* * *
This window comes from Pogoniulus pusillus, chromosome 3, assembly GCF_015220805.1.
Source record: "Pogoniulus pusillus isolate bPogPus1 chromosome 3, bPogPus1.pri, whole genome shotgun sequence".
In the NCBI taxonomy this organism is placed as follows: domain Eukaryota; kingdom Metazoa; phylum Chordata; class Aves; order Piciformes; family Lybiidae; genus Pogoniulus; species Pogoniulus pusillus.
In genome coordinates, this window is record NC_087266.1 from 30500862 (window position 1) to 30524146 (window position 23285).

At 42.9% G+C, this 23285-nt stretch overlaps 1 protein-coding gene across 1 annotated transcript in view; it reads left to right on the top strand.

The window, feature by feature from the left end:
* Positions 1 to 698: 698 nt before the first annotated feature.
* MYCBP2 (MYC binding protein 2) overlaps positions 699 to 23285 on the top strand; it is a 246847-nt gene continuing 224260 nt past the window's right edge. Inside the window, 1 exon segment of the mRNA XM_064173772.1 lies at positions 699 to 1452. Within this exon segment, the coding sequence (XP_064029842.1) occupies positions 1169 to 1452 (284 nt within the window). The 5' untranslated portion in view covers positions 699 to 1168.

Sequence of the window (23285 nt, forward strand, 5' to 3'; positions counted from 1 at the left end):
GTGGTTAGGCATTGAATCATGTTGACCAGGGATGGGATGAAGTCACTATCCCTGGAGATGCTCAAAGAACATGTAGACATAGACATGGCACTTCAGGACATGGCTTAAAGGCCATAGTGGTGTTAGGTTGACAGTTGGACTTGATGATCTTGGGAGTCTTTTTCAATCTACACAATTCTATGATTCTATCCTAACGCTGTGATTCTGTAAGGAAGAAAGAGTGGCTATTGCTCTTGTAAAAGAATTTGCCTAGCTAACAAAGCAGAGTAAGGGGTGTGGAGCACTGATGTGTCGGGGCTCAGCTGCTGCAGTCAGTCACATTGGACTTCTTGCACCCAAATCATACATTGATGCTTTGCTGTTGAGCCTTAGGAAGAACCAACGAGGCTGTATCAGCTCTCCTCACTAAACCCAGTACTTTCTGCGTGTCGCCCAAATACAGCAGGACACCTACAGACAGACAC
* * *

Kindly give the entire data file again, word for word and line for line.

This window comes from Pogoniulus pusillus, chromosome 3, assembly GCF_015220805.1.
Source record: "Pogoniulus pusillus isolate bPogPus1 chromosome 3, bPogPus1.pri, whole genome shotgun sequence".
In the NCBI taxonomy this organism is placed as follows: domain Eukaryota; kingdom Metazoa; phylum Chordata; class Aves; order Piciformes; family Lybiidae; genus Pogoniulus; species Pogoniulus pusillus.
In genome coordinates, this window is record NC_087266.1 from 30500862 (window position 1) to 30524146 (window position 23285).

At 42.9% G+C, this 23285-nt stretch overlaps 1 protein-coding gene across 1 annotated transcript in view; it reads left to right on the top strand.

The window, feature by feature from the left end:
* Positions 1 to 698: 698 nt before the first annotated feature.
* MYCBP2 (MYC binding protein 2) overlaps positions 699 to 23285 on the top strand; it is a 246847-nt gene continuing 224260 nt past the window's right edge. Inside the window, 1 exon segment of the mRNA XM_064173772.1 lies at positions 699 to 1452. Within this exon segment, the coding sequence (XP_064029842.1) occupies positions 1169 to 1452 (284 nt within the window). The 5' untranslated portion in view covers positions 699 to 1168.

Sequence of the window (23285 nt, forward strand, 5' to 3'; positions counted from 1 at the left end):
GTGGTTAGGCATTGAATCATGTTGACCAGGGATGGGATGAAGTCACTATCCCTGGAGATGCTCAAAGAACATGTAGACATAGACATGGCACTTCAGGACATGGCTTAAAGGCCATAGTGGTGTTAGGTTGACAGTTGGACTTGATGATCTTGGGAGTCTTTTTCAATCTACACAATTCTATGATTCTATCCTAACGCTGTGATTCTGTAAGGAAGAAAGAGTGGCTATTGCTCTTGTAAAAGAATTTGCCTAGCTAACAAAGCAGAGTAAGGGGTGTGGAGCACTGATGTGTCGGGGCTCAGCTGCTGCAGTCAGTCACATTGGACTTCTTGCACCCAAATCATACATTGATGCTTTGCTGTTGAGCCTTAGGAAGAACCAACGAGGCTGTATCAGCTCTCCTCACTAAACCCAGTACTTTCTGCGTGTCGCCCAAATACAGCAGGACACCTACAGACAGACAC